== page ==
So when the Middle Eastern guy at the Barnes and Noble near the campus asked, I got sarcastic: "Sure, I'm jetting down to Cancun to go hang gliding with Tom Cruise."

"That sounds like fun," he said, oblivious.  "I'm going to the Beer Fest in King of Prussia."

"You drink beer?" I asked in surprise.

He grinned.  "I do a lot of things."

Hamid was a recent graduate of Temple University with a major in theater arts, a practicing Muslim, but he ate pork and drank beer.  He had a trim physique, with a smooth tight chest, thick biceps, and a thick Bratwurst.  He was mostly into anal, but open to suggestions.

Oh, and he was living with his sister and her husband, who didn't know he was gay.


But at least I got a date out of the deal.


5. Sprag.  Maybe I was going about this wrong.  Maybe I could actually rent a room from a gay guy two nights a week.   It would be a little pricey, but it would save me from a long commute.

I answered an ad for someone to stay during the spring semester, a room with kitchen privileges for $300 per month.

His answering message was very long and annoying, ending with "and the little bird said 'beep'," and he was never home, so it took about two weeks to get ahold of him.

His name was Sprag.  He was about 40, very pale,very muscular,  with dark eyes, red lips, and a short beard.

While I was interviewing, he played loud music constantly -- an immediate turnoff.

"My boyfriend stays over several nights a week," Sprag said.  "And sometimes I hook up.  I hope that's not a problem."

"No, not at all," I said with a grin.  "I have no problem with hookups, especially if you're into sharing.

"And sometimes I have girls over, too,  I'm like 90% gay, but you know, sometimes I'm in the mood for p____."


At least I got a hookup out of the deal.  Sprag had firm, pale chest, a shaved crotch, and an enormous cut Kielbasa.  He wouldn't kiss, but he was into both giving and receiving oral.

By this time, there were only a few months left, so I decided to ride it out.  I never found a guy to stay with, but it was a lot of fun looking.

See also: My Date with the Nastiest Guy in the World

Wednesday, June 29, 2016

Tracking Down the Greek Boy of Mykonos

My friend Doc just returned from a holiday on Mykonos, the Greek island five hours from Athens by boat (or a direct flight from London, Paris, Brussels, and Vienna).   He invited me but I refused.  I've already done enough traveling this year, and besides, I don't like gay resorts.

1. They're beaches, with no museums or art galleries for miles around, and nothing to do but get sunburned and incredibly bored.
2. There's an awful lot of booze and drugs floating by.
3. They're packed with white upper-class elitists.  I can get those at home.

But it did give me the idea of tracking down the Greek boy of Mykonos.

When I was a kid, I loved the "My Village" books by Sonia and Tim Gidal, photo-stories about real 10-12 year old boys living in traditional villages in Japan, Israel, Denmark, Morocco, Finland, and so on.  Although they were published during the 1950s and 1960s, the modern world had very little impact on the villages: the house might have electricity, but automobiles were rare, and there were certainly no tv sets, fast-food restaurants, or tourists.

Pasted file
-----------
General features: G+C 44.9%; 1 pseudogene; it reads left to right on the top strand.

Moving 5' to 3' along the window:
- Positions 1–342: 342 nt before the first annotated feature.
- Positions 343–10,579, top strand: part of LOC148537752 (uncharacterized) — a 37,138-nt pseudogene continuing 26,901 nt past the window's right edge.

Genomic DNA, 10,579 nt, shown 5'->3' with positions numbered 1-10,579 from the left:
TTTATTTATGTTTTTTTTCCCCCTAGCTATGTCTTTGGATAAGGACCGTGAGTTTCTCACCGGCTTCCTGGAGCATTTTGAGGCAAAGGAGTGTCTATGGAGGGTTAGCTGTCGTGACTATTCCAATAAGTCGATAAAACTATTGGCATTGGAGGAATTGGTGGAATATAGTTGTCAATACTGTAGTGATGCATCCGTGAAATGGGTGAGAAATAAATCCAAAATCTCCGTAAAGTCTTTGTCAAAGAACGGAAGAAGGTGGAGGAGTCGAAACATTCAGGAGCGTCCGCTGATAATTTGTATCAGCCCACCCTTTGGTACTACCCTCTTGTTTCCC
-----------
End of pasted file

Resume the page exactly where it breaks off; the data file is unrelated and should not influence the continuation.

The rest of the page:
The stories were told in the first person, present tense ("I get up and..."), with very minimal plots, mostly involving going to school, learning a little of the country's history, meeting colorful villagers, and taking a trip to a nearby big city.  But since the boys were all extraordinarily cute and not the least interested in girls, I found them kindred spirits, hints of gay potential amid the incessant "what girl do you like?" interrogations of my childhood.

My Village in Greece, published in 1960, starred a boy named Yannis, who lives on the island of Mykonos, in the Aegean Sea.  His story involves going to school, catching octopuses on the beach, buddy bonding with his friend Markos, learning about Odysseus and Theseus, picking figs, and visiting the Island of Delos.

Yannis and Markos are inseparable, and neither mentions having a girlfriend!  A gay paradise!  There's even a statue of Hercules in the museum by the harbor.

When I read the book as a kid, I didn't realize that the Gidals were manipulating us into thinking that Mykonos was tiny, isolated, and untouched by the modern world.

Yannis mentions that there are nine coffee houses in town, an archaeological museum, and 350 families.  That's a total population of 2,000, a small town, not a village.  But even a town of 2,000 doesn't need nine coffee houses, unless there are a lot of visitors.

It turns out that in the late 1950s, Mykonos was already a thriving tourist destination, a playground of the rich and famous.  During the 1960s and 1970s, tourism boomed; annual arrivals increased by 800%.  Mykonos became more famous for its trendy nightclubs than for its whitewashed houses and narrow cobbled streets.